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What are some basic types of trusts in Washington?


Most Washington State residents are at least aware that trusts exist. Even if they are only familiar with them due to television depictions of wealthy people, or because of certain cultural references like 'trust fund kids,' they probably have at least some idea that these instruments are used in order to distribute wealth under certain controlled conditions. However, in reality, trusts are not only for rich people, and can be useful for many different kinds of estate planning. Further, there are a number of different types of trusts that are used for different purposes.

Today, we will look at two very basic forms of trusts: 'inter vivos' (during life) and testamentary. Both of these trusts can be used by Washington residents to implement their estate planning desires, but they work in slightly different ways.


Inter vivos trusts, as the name implies, are created while the people creating them are still living. These types of trusts can be either 'revocable' or 'irrevocable.' A revocable trust can be cancelled by the person who created it at any point. Irrevocable trusts, on the other hand, once created, generally must remain in existence. Both types of inter vivos trusts will help with avoiding probate, but will have differences in other areas, such as protection of assets from creditors. In most cases, it is a good idea to have a 'pour-over' clause in a will when setting up an inter vivos trust to avoid probate, so as to catch any assets that may have been missed when creating or adding to the trust.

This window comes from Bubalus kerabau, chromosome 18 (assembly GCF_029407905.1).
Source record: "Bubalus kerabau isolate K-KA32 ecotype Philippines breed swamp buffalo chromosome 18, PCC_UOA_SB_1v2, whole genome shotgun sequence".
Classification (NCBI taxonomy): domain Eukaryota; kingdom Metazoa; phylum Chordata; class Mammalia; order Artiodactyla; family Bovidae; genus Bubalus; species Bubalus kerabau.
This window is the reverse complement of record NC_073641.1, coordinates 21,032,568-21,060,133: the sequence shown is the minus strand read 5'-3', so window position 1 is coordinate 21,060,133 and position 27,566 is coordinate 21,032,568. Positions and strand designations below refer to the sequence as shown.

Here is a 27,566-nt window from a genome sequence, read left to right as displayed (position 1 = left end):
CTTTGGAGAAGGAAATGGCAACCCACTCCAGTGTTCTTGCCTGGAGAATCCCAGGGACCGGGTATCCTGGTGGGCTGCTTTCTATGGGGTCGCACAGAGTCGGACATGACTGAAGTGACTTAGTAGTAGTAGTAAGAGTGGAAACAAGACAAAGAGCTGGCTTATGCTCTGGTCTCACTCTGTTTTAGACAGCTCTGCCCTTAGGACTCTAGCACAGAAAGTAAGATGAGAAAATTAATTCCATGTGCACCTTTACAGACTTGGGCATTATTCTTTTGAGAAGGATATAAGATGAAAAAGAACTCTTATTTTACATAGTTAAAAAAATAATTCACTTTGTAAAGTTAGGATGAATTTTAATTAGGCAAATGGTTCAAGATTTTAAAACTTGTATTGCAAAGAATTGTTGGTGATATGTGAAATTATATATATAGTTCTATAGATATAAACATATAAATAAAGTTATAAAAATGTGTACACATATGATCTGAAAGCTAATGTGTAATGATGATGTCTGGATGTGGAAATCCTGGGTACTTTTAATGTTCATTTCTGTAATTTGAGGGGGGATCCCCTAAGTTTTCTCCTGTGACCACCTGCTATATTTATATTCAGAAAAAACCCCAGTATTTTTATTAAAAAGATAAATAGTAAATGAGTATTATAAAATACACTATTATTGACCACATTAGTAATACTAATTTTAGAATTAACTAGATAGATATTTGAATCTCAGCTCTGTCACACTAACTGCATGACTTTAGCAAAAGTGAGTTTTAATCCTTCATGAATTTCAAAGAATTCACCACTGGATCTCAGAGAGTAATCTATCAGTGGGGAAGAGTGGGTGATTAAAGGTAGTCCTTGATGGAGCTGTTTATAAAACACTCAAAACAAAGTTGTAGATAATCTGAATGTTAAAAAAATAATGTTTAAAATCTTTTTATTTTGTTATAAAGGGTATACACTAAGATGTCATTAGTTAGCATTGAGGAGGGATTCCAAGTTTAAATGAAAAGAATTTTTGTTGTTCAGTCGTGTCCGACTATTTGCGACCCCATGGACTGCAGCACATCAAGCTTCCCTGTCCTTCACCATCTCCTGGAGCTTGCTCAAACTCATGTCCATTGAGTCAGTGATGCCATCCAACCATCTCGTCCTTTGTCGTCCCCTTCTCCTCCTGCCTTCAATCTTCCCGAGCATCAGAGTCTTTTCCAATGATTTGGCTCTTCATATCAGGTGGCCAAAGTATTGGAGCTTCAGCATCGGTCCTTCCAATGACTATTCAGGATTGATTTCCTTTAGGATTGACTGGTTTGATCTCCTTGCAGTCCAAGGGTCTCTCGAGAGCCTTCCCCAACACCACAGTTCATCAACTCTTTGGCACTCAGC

Testamentary trusts are created within the will document of the testator. These are often used to ensure that there are controls on how assets are distributed to heirs, or to help protect assets from creditors. While these trusts will not necessarily help avoid probate, they can help a testator ensure that heirs don't spend all their inheritance immediately. They can also place other conditions on the distribution of certain assets.

It is important that Washington residents note that the way trusts are formed and worded are important with regard to whether they will be enforceable and how the trustee will be able to interpret the testator's intent. Choosing a proper trustee is also an essential part of the trust process. Those residents with questions may wish to consider contacting an experienced Washington estate planning lawyer for more information.

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To speak with an attorney at Gellner Law Group about estate planning, probate, trusts, wills or tax controversy, contact our law office in Kent, Washington, today. You can call 425-336-2908 or send us an email. We provide representation across the entire Seattle-Tacoma metropolitan area.

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